2. jcsd
  3. Oct 16, 2016 #2


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    Are you worried about lightning strike surges or about power outages? Those are very different issues.
    Laptop computers already have a battery to keep them from being damaged by power outages, but it is a serious threat to desktop and tower computer hard drives.
    Power surges from lightning strikes can be huge. The best protection on the power line is a whole house surge protector. There may be other ways that a lightning surge can get to your computer.
  4. Oct 16, 2016 #3
    The two tiered approach is definitely the way to go. :thumbup:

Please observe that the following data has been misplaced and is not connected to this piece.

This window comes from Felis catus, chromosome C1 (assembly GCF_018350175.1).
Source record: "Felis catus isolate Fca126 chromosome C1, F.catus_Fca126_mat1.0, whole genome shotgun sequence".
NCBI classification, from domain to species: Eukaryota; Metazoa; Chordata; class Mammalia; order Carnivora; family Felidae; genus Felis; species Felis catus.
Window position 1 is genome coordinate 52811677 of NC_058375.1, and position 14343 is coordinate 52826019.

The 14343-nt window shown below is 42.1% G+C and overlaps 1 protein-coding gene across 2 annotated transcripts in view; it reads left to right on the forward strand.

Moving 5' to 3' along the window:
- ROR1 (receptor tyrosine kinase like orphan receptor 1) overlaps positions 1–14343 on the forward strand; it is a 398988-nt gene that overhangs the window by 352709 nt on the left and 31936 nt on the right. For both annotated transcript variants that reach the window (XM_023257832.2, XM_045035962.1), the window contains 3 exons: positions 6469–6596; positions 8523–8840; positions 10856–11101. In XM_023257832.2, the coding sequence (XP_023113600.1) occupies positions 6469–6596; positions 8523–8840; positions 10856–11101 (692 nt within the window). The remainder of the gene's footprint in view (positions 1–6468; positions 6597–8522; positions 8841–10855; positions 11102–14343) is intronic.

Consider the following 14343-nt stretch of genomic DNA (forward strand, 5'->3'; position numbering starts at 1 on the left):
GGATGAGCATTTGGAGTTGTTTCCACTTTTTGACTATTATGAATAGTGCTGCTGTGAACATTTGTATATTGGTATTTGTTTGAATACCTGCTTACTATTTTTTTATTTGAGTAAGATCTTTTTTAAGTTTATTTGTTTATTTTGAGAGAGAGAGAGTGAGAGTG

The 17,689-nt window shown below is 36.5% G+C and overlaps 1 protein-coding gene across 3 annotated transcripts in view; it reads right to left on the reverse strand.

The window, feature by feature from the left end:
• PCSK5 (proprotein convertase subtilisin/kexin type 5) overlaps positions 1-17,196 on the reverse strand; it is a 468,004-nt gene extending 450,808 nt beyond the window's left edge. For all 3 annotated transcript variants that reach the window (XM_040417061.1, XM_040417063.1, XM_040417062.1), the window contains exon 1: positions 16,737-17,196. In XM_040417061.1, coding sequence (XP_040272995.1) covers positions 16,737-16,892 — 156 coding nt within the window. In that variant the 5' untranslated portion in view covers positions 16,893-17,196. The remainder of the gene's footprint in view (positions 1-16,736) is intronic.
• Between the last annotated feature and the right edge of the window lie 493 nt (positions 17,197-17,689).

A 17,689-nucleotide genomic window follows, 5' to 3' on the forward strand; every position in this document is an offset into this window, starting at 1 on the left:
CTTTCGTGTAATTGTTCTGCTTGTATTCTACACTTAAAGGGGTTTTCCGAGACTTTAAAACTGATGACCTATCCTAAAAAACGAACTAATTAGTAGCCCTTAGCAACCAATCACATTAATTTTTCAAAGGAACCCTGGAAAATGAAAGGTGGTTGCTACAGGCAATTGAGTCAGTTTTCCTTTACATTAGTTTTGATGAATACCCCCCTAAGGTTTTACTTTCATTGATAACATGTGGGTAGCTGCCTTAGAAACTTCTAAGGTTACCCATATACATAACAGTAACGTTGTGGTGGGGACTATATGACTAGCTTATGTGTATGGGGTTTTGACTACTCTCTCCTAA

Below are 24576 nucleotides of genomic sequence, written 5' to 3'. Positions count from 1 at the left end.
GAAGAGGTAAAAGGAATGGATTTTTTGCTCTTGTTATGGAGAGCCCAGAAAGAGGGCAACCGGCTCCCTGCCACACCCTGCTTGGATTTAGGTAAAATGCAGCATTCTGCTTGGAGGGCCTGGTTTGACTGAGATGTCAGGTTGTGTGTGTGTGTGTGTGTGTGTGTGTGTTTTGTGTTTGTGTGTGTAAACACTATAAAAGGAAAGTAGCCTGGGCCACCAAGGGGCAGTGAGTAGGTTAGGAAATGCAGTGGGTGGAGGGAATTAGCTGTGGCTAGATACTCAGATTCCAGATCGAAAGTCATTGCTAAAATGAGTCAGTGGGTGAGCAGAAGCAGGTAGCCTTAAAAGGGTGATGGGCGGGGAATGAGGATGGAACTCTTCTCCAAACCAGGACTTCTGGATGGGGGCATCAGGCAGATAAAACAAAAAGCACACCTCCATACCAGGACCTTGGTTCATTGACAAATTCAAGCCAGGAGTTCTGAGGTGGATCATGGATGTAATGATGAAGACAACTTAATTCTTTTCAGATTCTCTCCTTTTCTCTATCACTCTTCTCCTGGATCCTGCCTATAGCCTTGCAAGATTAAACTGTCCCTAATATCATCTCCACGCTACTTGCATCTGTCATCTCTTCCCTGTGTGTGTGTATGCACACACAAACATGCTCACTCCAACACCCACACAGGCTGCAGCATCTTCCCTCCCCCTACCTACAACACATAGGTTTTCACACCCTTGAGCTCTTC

5. Oct 19, 2016 #4
    Thank you for you're replies.

    I suppose I should structure my questions better. But, as we're on the subject of lightning and power outages then let's begin:

    ** all instances my assume that a desktop PC will be in the equation **

    Lightning, this can send hundreds of thousands to millions of Joules in a single bolt. Naturally this would overwhelm any domestic (sub £500/$600) UPS of which is typically rated to "absorb" only around 400 Joules at that price point for example. I don't even know if the UPS will protect connected hardware from anything less than the rated number of Joules either, is it just marketing speak, what actually happens to those Joules?

    Clearly, lightning is too much for a UPS, in such an event I assume the hardware would be fried, or at least damaged, with a direct power line hit? In which case, disconnecting it from the wall until the storm passes would be the best option, either running from the batteries in the UPS or gracefully shutting down.